Development / 05.23.2016

Eden Chen

Development Definitions

Everyone has different definitions and the world of development can be extremely confusing. Here are some of the terms that we use and how we define them.

 

Everyone has different definitions and the world of development can be extremely confusing. Here are some of the terms that we use and how we define them. We’ll be constantly adding to this list with new definitions and more comprehensive responses but we hope this helps you navigate the confusing terms that we see all the time.

Discovery Meeting – Discovery is an opportunity for our team to learn more about the company and the product, to begin figuring out what the most important questions are, and to start the storyboard and wireframing process. We provide a discovery document with questions that we ask the client to fill out before the Discovery meeting. The objective of the Discovery meeting is to arrive at a project timeline using the User Flow (or connected Site Map) so that we are all on the same page when it comes to deliverables. The discovery meeting kicks off the initial design sprints. For more on discovery, we have an entire blog about our process here.

Moodboards – A collaborative collection of images and references that will eventually evolve into a product’s visual style guide. Our moodboards generally include images of logo styles, typefaces, colors, and example sites. We deliver moodboards through InVision.

User Flow – User flow defines the path that different users take to parts of a website and allows us to think through page flow before getting to layout.

User Experience – User Experience is the most laborious and arguably the most important part of the design process. This is where we build our wireframes, and think through how the user should be experiencing the website.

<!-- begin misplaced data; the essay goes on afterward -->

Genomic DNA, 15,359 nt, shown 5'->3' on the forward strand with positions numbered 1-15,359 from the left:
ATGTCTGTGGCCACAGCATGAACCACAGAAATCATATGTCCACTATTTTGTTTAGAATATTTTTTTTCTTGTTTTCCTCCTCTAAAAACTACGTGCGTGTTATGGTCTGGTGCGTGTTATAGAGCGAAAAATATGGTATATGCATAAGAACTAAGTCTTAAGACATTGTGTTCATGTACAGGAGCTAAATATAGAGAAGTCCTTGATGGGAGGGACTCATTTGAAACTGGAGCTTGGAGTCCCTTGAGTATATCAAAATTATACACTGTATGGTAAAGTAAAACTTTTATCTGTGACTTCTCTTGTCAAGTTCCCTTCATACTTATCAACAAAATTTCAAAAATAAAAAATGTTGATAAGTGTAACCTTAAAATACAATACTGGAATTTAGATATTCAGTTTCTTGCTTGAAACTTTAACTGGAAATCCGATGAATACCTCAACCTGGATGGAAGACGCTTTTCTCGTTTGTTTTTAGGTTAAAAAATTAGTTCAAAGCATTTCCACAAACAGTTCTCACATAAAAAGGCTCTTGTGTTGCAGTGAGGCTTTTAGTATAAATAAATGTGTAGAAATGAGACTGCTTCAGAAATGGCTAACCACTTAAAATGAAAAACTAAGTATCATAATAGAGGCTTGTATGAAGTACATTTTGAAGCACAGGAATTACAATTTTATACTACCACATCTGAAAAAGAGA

User Research – User Research focuses on understanding user behaviors, needs, and motivations through observation techniques, task analysis, and other feedback methodologies. After the user experience period, we ask that the client select 5­-10 users of the site that we can get feedback from in order to make our first set of revisions.

Style Guide – A brand style guide is the primary visual DNA of your company’s branding. This includes colors, type, buttons, illustrations and more. If your company already has an existing style guide we would take the existing style guide and create one specifically for the website.

User Interface – The final step of design is the user interface, or simply put making your website look great. We go beyond something that looks pretty and build a website that fits your demographic. We have two revisions in place after we send over our initial user interface.

Regression Testing – This type of testing is used to go and look through functions unrelated to the current updated function. The philosophy here is that the current update has the potential to break and effect functions that previously had been tested or that previously worked.

Black Box Testing – Black box testing is when a QA engineer goes and manually tests for bugs by tapping and using the application without looking under the hood (the code) of the application.

Test Driven Development – This type of testing is testing that is automated by programmers. Programmers write code that automatically tests for intended outcomes. If the intended outcome is not seen, the code automatically raises red flags. This type of testing can extend the development period but can be helpful long term in finding bugs that black box testing may miss.